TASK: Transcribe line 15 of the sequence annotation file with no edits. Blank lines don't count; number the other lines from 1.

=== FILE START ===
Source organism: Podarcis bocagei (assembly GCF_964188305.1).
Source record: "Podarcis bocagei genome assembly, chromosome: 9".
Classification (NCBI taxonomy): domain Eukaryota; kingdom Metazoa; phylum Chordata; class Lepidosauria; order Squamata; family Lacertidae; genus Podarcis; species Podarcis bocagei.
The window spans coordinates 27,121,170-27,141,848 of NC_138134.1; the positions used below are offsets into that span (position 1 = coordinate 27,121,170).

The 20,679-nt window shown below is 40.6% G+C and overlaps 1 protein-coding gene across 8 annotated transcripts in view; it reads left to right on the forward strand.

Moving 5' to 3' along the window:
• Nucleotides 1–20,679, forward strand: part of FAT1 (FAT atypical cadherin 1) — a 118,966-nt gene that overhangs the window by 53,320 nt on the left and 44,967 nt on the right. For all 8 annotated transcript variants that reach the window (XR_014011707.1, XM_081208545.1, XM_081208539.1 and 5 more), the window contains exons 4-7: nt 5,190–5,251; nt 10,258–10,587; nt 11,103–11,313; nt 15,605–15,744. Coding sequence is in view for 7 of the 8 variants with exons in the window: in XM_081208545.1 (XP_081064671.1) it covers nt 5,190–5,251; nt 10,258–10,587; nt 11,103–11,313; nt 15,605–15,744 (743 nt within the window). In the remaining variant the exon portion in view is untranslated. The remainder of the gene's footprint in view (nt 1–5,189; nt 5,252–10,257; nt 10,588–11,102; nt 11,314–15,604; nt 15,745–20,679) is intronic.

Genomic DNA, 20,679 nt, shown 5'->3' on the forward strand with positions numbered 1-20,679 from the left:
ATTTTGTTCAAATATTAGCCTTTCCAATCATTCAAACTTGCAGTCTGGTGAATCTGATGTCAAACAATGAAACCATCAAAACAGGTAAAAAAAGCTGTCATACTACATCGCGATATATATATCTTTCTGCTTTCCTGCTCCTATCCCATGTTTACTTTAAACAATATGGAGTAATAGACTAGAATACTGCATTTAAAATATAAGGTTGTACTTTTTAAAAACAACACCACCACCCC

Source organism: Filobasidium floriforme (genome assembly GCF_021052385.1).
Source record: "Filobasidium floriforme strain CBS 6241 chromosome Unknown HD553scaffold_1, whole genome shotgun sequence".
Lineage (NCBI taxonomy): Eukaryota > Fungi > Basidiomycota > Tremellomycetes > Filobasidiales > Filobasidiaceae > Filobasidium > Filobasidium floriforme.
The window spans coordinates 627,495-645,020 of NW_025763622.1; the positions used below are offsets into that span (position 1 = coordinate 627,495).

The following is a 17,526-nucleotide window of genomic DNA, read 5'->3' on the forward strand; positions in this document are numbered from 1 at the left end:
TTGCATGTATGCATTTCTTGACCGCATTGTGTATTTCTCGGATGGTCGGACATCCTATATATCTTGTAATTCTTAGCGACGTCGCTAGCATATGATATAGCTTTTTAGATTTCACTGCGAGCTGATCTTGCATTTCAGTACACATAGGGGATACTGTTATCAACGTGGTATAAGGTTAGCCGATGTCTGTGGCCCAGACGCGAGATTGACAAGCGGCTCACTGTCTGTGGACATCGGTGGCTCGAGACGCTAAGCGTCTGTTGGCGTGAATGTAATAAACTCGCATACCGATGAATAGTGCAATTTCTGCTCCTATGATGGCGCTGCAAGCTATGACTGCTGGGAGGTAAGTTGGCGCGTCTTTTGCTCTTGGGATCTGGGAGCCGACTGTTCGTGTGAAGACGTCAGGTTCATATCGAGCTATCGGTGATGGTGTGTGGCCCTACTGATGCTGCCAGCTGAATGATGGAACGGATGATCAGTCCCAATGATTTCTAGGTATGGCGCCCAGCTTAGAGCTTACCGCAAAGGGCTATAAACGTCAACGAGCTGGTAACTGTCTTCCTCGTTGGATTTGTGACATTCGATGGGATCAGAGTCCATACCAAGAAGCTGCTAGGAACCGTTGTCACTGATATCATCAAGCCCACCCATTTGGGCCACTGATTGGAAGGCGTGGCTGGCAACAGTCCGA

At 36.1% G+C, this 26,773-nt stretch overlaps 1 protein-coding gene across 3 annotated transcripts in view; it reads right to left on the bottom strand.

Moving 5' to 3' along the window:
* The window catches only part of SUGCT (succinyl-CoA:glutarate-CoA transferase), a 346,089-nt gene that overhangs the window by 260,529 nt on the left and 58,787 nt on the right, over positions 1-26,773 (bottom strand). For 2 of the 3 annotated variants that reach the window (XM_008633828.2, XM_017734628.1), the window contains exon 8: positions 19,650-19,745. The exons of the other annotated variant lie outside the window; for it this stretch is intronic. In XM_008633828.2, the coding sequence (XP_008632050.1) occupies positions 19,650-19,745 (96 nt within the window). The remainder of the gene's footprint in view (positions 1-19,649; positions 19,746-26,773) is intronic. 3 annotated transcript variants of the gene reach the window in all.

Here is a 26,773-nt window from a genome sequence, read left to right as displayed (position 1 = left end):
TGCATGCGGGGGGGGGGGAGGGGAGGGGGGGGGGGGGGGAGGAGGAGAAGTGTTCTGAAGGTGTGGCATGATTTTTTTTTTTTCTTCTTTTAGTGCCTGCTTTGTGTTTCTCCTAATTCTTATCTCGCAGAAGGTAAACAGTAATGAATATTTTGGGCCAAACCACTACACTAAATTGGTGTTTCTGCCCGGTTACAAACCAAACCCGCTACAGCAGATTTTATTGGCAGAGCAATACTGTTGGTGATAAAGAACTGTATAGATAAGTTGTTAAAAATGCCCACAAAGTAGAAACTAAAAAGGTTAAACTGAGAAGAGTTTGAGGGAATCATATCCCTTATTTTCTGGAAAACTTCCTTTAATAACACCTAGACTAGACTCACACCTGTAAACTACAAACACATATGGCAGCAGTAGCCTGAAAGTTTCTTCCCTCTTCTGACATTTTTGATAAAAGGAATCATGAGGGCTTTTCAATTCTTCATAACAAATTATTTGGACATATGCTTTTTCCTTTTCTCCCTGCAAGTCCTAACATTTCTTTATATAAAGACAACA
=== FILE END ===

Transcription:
TTGCATGTATGCATTTCTTGACCGCATTGTGTATTTCTCGGATGGTCGGACATCCTATATATCTTGTAATTCTTAGCGACGTCGCTAGCATATGATATAGCTTTTTAGATTTCACTGCGAGCTGATCTTGCATTTCAGTACACATAGGGGATACTGTTATCAACGTGGTATAAGGTTAGCCGATGTCTGTGGCCCAGACGCGAGATTGACAAGCGGCTCACTGTCTGTGGACATCGGTGGCTCGAGACGCTAAGCGTCTGTTGGCGTGAATGTAATAAACTCGCATACCGATGAATAGTGCAATTTCTGCTCCTATGATGGCGCTGCAAGCTATGACTGCTGGGAGGTAAGTTGGCGCGTCTTTTGCTCTTGGGATCTGGGAGCCGACTGTTCGTGTGAAGACGTCAGGTTCATATCGAGCTATCGGTGATGGTGTGTGGCCCTACTGATGCTGCCAGCTGAATGATGGAACGGATGATCAGTCCCAATGATTTCTAGGTATGGCGCCCAGCTTAGAGCTTACCGCAAAGGGCTATAAACGTCAACGAGCTGGTAACTGTCTTCCTCGTTGGATTTGTGACATTCGATGGGATCAGAGTCCATACCAAGAAGCTGCTAGGAACCGTTGTCACTGATATCATCAAGCCCACCCATTTGGGCCACTGATTGGAAGGCGTGGCTGGCAACAGTCCGA